US Pollution Control Regulations and Smart Travel
5 November 2019
During a lunch hosted by The Marine Industries Association of South Florida, officers from several U.S. government agencies were discussing current issues with captains and crew.
Remaining compliant with Non-Tank Vessel Response Plans
An increase in the number of vessels without a valid ‘Non-Tank Vessel Response Plan’ and/or a valid Certificate of Financial Responsibility caused the United States Coast Guard (USCG) to issue a Marine Safety and Information Bulletin (MSIB) in May 2019. According to the USCG, a non-tank vessel is defined as a self-propelled vessel of 400 gross tons or greater, that carries oil of any kind as fuel for main propulsion and that operates on the navigable waters of the United States.
In a report published by The Triton, the central issue causing many vessels to be non-compliant is the fact that approval of proper documentation takes time. The USCG said that new plans must be approved at least 60 days before a vessel intended to operate in U.S. waters, while revised or amended plans require at least 30 days.
Crew need to plan ahead for these timelines. Failure to show a plan to mitigate and respond to an oil spill when submitting an Advanced Notice of Arrival can lead to denial of entry into the U.S. In addition, failure to comply can result in a civil penalty of $47,353 against the owner or operator, according to the bulletin.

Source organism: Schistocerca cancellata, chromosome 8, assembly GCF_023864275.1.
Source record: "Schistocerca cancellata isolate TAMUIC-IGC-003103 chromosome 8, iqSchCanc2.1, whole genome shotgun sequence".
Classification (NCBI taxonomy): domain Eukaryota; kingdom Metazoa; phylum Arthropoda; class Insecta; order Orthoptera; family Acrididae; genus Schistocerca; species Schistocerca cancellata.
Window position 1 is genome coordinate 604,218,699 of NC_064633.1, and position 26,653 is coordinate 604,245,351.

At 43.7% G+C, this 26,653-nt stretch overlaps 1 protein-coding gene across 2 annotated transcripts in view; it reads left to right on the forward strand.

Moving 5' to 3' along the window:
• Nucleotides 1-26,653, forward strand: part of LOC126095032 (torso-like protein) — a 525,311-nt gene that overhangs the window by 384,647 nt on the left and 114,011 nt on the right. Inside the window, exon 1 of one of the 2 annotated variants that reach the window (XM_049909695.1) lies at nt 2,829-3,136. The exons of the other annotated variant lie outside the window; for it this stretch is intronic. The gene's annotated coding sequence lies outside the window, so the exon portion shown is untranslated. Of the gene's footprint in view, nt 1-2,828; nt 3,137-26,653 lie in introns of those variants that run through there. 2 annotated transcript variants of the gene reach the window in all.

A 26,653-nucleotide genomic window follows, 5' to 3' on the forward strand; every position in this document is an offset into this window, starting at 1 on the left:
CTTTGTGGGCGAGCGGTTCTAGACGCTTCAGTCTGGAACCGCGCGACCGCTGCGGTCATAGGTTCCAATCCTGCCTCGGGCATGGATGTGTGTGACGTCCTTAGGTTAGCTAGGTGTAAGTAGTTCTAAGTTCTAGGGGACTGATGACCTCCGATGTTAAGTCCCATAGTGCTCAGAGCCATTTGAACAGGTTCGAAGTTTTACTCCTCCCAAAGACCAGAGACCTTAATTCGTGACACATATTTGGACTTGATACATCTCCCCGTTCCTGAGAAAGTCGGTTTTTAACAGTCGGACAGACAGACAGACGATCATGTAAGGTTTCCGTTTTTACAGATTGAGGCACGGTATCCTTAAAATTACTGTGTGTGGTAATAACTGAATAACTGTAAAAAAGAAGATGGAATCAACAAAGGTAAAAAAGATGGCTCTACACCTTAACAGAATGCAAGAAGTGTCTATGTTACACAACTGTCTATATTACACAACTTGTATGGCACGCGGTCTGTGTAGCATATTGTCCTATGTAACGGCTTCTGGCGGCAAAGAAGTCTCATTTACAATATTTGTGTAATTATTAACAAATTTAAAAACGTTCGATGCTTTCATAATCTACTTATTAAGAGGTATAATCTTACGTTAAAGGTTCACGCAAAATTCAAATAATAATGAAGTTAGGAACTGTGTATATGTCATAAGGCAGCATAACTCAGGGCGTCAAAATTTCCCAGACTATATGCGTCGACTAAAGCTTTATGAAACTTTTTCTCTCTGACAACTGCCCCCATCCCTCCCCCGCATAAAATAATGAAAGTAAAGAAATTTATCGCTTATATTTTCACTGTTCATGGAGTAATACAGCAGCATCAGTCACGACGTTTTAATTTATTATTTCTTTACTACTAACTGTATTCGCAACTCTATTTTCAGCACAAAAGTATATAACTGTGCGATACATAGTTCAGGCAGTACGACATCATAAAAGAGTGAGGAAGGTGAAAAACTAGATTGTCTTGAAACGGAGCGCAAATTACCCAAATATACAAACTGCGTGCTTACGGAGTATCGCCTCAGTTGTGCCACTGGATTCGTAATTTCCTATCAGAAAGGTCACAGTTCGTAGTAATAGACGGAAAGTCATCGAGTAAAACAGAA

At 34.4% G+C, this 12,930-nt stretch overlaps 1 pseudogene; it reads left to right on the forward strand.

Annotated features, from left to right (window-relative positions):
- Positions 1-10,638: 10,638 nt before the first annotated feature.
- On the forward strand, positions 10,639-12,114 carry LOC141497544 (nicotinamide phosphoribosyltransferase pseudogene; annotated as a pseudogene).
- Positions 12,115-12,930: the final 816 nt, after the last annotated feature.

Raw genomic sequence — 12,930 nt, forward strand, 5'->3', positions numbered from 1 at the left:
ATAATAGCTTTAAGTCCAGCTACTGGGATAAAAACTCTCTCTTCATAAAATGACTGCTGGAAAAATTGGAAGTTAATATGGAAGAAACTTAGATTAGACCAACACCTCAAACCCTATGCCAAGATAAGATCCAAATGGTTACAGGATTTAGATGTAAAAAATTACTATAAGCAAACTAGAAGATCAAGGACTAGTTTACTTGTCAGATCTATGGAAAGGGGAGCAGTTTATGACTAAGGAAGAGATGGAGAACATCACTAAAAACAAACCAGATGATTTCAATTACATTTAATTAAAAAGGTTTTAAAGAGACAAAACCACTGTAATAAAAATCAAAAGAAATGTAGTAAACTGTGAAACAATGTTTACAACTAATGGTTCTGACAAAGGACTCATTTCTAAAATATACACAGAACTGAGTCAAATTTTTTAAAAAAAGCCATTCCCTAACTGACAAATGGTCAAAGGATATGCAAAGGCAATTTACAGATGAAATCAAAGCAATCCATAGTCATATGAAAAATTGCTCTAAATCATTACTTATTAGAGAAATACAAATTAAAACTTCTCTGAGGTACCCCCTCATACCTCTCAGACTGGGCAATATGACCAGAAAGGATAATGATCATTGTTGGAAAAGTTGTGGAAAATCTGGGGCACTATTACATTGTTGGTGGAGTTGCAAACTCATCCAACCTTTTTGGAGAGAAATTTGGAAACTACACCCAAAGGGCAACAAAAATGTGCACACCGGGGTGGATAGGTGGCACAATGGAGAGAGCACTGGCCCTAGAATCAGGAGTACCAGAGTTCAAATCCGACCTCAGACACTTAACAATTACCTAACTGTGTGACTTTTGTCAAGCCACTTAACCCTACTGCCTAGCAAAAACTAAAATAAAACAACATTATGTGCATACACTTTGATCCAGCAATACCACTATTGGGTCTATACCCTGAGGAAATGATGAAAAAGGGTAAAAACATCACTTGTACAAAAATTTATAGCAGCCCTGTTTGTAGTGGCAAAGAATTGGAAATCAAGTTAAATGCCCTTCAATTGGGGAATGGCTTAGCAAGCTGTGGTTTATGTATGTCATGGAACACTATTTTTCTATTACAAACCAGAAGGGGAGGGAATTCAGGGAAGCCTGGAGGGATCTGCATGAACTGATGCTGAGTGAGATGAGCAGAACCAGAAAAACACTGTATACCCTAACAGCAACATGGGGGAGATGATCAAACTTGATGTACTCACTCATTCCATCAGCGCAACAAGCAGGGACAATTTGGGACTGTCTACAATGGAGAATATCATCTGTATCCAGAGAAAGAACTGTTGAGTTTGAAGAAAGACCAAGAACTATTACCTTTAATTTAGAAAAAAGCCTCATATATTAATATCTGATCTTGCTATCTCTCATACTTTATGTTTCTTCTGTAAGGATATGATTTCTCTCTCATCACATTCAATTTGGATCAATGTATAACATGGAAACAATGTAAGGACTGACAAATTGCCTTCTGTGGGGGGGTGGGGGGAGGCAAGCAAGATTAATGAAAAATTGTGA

Using technology to make travel simpler for crew
The officers also emphasised that they’re trying to work with crew to make travel to and from ports easier. For example, the US Customs and Border Protection agency (CBP) is investing in facial recognition technology, said Michael Silva, Public Affairs Officer.
“You’ll be able to travel from reservation to destination just with the face,” he said. The agency also stressed that they’re continuing to make the Reporting Offsite Arrival – Mobile (ROAM) app easier to use to help prevent problems, such as illegal bareboat charters.
Officers stressed that they’re listening to multiple other issues raised relating to the travel of crew and Captains in the yachting industry and hope to go back to their departments to help find solutions.
Image by The Triton
Important tasks for your crew this winter
It’s that time of year in the Mediterranean and other northern hemisphere yachting locations when many vessels are lined up in ports for the winter whilst a portion of their crew stay onboard to undertake the important task of ‘winterising’, as well as other key maintenance jobs which didn’t get addressed during the busy summer months of chartering.
Yacht Job Scams on the Rise
Over the last couple of months, the PYA's Member Assistance Service (MAS) has received a number of reports from crew who have been approached by scammers offering false jobs onboard yachts. Along with these direct reports, there has also been a number of incidents reported via the Yacht Crew Facebook Groups.